HIIICT is a generative literary work by John Cayley and Daniel C. Howe. Unlike many generative literary works (which are based on combinatory procedures that reshuffle a predefined textual database), this program operates with Google’s search engine, taking the whole of the Internet as a database and making searches of combinations of words that replicate Samuel Beckett's How It Is (1961). HIIICT is thus a reconstruction of Beckett's novel. Discretized in blocks of words, Beckett's text was entirely cited from the Internet and all the links for the sources of each group of words are available as footnotes.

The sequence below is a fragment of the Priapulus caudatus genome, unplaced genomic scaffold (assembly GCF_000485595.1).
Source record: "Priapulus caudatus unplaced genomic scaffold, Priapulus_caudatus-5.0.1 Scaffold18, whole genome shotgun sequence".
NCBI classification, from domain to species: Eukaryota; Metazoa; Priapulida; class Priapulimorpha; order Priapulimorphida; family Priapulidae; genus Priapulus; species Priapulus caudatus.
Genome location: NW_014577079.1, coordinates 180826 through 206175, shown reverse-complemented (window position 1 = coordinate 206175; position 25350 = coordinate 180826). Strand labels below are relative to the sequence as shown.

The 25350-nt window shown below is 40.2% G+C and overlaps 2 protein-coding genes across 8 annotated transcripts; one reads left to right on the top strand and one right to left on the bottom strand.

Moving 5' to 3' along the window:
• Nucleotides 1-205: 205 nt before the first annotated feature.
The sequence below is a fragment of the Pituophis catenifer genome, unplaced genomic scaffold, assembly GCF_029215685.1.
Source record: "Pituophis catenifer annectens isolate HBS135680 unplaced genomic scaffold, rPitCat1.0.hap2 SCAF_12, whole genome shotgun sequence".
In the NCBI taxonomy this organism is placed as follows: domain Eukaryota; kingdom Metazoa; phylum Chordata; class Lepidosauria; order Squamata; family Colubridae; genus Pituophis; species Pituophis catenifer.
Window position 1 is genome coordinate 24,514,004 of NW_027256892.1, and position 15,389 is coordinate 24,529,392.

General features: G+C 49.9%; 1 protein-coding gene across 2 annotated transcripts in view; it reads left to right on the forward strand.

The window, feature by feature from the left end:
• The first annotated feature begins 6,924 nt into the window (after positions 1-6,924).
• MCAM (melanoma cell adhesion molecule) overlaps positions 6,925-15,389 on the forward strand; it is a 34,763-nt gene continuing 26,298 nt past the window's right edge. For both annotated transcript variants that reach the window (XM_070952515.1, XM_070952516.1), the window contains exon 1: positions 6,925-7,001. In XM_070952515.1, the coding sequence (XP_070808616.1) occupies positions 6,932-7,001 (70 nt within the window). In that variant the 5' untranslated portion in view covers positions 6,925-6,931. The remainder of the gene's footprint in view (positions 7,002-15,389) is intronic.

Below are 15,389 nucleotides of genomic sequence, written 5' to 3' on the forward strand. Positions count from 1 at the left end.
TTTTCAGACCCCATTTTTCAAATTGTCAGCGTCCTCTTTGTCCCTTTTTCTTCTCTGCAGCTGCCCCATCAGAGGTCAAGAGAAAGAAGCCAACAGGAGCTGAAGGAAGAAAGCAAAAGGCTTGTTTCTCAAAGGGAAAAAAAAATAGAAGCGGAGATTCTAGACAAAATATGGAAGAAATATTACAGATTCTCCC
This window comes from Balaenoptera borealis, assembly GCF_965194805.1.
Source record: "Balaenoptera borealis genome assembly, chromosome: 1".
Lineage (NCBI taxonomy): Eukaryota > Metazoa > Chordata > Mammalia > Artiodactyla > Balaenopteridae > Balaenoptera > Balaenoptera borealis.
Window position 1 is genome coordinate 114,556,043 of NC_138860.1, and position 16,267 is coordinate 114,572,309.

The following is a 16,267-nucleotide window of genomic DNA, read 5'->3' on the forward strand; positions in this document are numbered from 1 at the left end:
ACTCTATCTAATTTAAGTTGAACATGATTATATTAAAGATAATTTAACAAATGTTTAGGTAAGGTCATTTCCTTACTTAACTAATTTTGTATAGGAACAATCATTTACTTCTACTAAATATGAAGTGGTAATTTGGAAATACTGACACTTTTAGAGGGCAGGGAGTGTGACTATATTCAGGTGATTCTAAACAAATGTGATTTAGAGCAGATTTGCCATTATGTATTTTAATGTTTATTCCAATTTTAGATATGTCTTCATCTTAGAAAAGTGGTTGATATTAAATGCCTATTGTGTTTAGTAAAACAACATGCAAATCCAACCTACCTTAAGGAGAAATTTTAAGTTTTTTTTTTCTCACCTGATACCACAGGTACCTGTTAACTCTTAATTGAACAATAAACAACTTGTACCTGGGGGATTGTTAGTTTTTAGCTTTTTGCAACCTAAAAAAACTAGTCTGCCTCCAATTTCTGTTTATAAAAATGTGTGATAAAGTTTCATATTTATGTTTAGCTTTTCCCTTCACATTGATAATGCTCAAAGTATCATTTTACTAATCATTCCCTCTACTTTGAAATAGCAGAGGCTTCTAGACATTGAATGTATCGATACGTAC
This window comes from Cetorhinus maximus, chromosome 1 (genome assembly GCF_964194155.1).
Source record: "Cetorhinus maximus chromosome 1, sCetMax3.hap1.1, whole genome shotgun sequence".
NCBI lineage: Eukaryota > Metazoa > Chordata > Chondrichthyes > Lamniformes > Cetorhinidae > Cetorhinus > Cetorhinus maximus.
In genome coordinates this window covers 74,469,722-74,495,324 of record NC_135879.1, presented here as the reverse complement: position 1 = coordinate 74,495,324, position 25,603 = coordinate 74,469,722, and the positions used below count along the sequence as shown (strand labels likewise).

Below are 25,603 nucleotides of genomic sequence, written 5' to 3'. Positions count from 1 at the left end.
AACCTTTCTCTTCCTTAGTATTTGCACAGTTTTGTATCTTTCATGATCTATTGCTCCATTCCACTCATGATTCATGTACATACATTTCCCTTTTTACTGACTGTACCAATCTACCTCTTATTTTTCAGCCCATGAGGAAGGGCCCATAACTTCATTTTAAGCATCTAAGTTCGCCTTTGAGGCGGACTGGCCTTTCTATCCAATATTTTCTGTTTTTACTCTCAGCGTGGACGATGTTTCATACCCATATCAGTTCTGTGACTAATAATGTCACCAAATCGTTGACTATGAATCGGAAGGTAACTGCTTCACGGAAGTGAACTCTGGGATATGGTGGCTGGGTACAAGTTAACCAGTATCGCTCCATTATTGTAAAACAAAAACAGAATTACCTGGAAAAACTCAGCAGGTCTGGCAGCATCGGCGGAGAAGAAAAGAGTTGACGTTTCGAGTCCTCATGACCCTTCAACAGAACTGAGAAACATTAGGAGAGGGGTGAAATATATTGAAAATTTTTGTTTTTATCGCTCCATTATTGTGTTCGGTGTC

Exploring the practice of writing on and with the web, HIIICTsubverts the questions associated with authorship, copyright and property that characterize print culture and that have also been adopted by “Big Software”(Cayley, “Aurature”, 2015 ), ending the illusions of the peer-to-peer global network imagined during the first years of the so-called digital revolution. HIIICTreflects on the tensions between human and machinic cognition, between human and posthuman language, between language as an instrument for meaning production and expression, and the algorithmic language that works behind the scenes of our digital writing trace, categorizing, indexing and monetizing it.